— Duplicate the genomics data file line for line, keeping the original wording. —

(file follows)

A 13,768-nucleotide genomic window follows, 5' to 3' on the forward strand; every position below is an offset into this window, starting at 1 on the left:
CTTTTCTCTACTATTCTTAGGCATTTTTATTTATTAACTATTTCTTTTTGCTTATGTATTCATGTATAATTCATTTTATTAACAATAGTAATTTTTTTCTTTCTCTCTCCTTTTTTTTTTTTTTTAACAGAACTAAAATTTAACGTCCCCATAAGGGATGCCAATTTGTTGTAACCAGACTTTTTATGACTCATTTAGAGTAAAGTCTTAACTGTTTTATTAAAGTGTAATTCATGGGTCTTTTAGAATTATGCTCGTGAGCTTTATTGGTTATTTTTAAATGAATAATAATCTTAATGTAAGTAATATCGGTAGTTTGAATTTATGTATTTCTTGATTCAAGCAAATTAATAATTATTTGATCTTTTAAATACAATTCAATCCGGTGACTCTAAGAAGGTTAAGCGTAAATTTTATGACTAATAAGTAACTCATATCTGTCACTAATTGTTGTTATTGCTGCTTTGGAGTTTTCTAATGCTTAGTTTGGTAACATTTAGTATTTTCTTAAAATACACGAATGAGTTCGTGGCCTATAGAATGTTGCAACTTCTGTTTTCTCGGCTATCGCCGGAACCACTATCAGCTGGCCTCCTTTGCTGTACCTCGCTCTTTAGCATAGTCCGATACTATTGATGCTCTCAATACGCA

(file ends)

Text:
A 13,768-nucleotide genomic window follows, 5' to 3' on the forward strand; every position below is an offset into this window, starting at 1 on the left:
CTTTTCTCTACTATTCTTAGGCATTTTTATTTATTAACTATTTCTTTTTGCTTATGTATTCATGTATAATTCATTTTATTAACAATAGTAATTTTTTTCTTTCTCTCTCCTTTTTTTTTTTTTTTAACAGAACTAAAATTTAACGTCCCCATAAGGGATGCCAATTTGTTGTAACCAGACTTTTTATGACTCATTTAGAGTAAAGTCTTAACTGTTTTATTAAAGTGTAATTCATGGGTCTTTTAGAATTATGCTCGTGAGCTTTATTGGTTATTTTTAAATGAATAATAATCTTAATGTAAGTAATATCGGTAGTTTGAATTTATGTATTTCTTGATTCAAGCAAATTAATAATTATTTGATCTTTTAAATACAATTCAATCCGGTGACTCTAAGAAGGTTAAGCGTAAATTTTATGACTAATAAGTAACTCATATCTGTCACTAATTGTTGTTATTGCTGCTTTGGAGTTTTCTAATGCTTAGTTTGGTAACATTTAGTATTTTCTTAAAATACACGAATGAGTTCGTGGCCTATAGAATGTTGCAACTTCTGTTTTCTCGGCTATCGCCGGAACCACTATCAGCTGGCCTCCTTTGCTGTACCTCGCTCTTTAGCATAGTCCGATACTATTGATGCTCTCAATACGCA